Back to Bogota


Raleigh – Durham Airport (RDU) – A more personal post today for readers –

The nice thing about traveling to Colombia is that even though the distances are pretty far geographically, flight times are pretty short.  After a one hour flight to Miami, it’s just three short hours to Bogotá.  Despite that – Bogotá is certainly a world away from my quiet life in Virginia.

– Now I am here in the airport, beginning my journey back to Colombia, starting with a week in Bogotá, my favorite of all Colombian cities (so far!)  My adoration of Bogotá came as quite of a surprise to me – and still surprises me after all these months.  I’d enjoyed Cartagena – that beautiful, historic but steamy coastal city, but I expected that.  It has architecture, museums, monuments along with the ocean, and a latin-caribbean feeling that I like so much.  Anyone can love Cartagena with its elegant fortresses, warm sunny weather and welcoming residents.  No – Bogota is different.  It’s high mountain elevation (8000 ft) gives it a unique climate (eternal fall) with distinct rainy seasons. The city sprawl extends the entire basin of the foot of the mountains – the city itself is surrounded by a haze mix of cloud, smog/ pollution from its inhabitants..

No, my enjoyment of Bogotá was a complete surprise.  I had expected to tolerate the city, to endure the bustle, rush, the traffic and the very condensed humanity that is a city of ten million people.  It was, in my mind, a necessary evil as part of my research for writing the book.  I am many things, but a city girl?  Not hardly.  A more rustic/ rural / redneck gal could not be found, in northern Nevada, West Virginia and now, in the smallest of urban cities, a mere hamlet of southern Virgina.  I expected to be intimidated by the sheer volume of people; after all, I hate crowds, and busy public places. But somehow, it was the complete opposite – it was invigorating, intoxicating.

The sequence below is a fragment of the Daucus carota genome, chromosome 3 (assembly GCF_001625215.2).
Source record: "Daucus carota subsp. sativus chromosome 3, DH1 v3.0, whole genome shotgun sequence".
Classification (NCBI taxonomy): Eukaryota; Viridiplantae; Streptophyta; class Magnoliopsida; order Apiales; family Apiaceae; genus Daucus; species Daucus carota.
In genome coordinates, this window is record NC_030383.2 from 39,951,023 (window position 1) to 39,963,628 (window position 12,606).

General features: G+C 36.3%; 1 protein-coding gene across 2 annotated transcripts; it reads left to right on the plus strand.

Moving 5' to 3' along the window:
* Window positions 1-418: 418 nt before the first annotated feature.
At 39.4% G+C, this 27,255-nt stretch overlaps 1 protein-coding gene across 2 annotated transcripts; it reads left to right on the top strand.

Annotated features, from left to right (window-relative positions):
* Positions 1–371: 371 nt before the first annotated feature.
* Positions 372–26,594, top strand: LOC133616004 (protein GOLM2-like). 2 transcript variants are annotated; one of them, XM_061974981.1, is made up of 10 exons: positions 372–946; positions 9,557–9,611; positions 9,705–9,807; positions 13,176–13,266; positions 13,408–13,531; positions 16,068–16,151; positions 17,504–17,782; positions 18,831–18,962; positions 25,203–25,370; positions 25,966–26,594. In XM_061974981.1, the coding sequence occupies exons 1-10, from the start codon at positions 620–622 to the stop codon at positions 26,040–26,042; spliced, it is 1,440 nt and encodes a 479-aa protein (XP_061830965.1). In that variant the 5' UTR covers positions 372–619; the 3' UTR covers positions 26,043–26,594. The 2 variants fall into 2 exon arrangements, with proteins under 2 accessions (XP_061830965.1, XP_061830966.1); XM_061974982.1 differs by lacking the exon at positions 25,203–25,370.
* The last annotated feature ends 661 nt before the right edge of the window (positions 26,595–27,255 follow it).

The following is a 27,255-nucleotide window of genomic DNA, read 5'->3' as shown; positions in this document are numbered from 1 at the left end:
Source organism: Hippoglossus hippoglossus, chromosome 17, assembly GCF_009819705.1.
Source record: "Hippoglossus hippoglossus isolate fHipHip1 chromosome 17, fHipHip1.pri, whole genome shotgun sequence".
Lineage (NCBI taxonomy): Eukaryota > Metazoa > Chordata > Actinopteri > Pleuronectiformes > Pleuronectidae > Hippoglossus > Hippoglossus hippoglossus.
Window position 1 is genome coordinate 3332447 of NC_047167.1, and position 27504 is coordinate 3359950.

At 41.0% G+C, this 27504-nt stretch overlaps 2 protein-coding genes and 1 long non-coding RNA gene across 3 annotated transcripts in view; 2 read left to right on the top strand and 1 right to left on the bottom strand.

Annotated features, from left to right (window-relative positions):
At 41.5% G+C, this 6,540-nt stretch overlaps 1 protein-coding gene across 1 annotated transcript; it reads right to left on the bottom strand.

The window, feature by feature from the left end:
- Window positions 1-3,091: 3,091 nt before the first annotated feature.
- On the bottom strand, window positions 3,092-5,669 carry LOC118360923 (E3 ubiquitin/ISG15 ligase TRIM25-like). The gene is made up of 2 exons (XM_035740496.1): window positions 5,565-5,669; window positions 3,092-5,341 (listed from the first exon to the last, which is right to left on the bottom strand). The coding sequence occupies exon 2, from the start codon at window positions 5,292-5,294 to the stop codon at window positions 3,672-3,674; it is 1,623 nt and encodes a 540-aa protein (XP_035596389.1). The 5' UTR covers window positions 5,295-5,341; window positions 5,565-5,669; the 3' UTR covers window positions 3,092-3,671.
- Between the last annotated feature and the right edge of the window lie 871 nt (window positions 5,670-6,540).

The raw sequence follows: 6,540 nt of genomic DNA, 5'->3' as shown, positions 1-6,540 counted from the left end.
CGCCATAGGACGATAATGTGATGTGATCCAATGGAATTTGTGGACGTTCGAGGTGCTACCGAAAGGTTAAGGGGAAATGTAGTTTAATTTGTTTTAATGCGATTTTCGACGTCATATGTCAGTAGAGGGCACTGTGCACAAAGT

The very sophistication, the people, the life of the city was addicting in a way I never expected.  As three months turned to four, and then five – I kept expecting for my love affair with the city to fade or flame out.  But it hasn’t, and I am already mourning my return to the USA.

In Bogota Surgery news:

The New York Times has recently published an article talking about the HIPEC procedure as “bringing hope to patients**”.  In typical media fashion, they manage to interview the one surgeon who talks about the procedure in an exceedingly cavalier fashion – and the author of the article reinforces this with his terminology (which I find disturbing.)   Did he really need to describe the surgery thusly:

“After slicing the man’s belly wide open, he thrust his gloved hands deep inside, and examined various organs, looking for tumors. He then lifted the small intestine out of the body to sift it through his fingers.

As he found tumors, he snipped them out. “You can see how this is coming off like wallpaper,” Dr. Lowy said as he stripped out part of the lining of the man’s abdominal cavity.

After about two hours of poking and cutting, Dr. Lowy began the so-called shake and bake. The machine pumped heated chemotherapy directly into the abdominal cavity for 90 minutes while nurses gently jiggled the man’s bloated belly to disperse the drug to every nook and cranny. ”

Blatent sensationalism in my opinion – certainly guaranteed to sell papers.  If they terrorize a few patients in the process, I guess they don’t care..  Using patient friendly terminology doesn’t mean writing an article like a Stephen King novel..  But then – I am guessing that Andrew Pollack has never had a close family member or friend facing this sort of illness.

The author also does a poor job researching his sources or the actual clinical indications for the procedure, but Bogota Surgery readers will be interested to note the cost of the procedure in the USA ranges from 20,000 to 100,000 – which certainly provides plenty of incentive for medical tourism.

However, despite this fantastic language – the authors voice serious concerns about the effectiveness and appropriateness of this procedure.  As you know, I have been following the available research and will continue to do so – to bring readers more information about this procedure; it’s feasibility and effectiveness.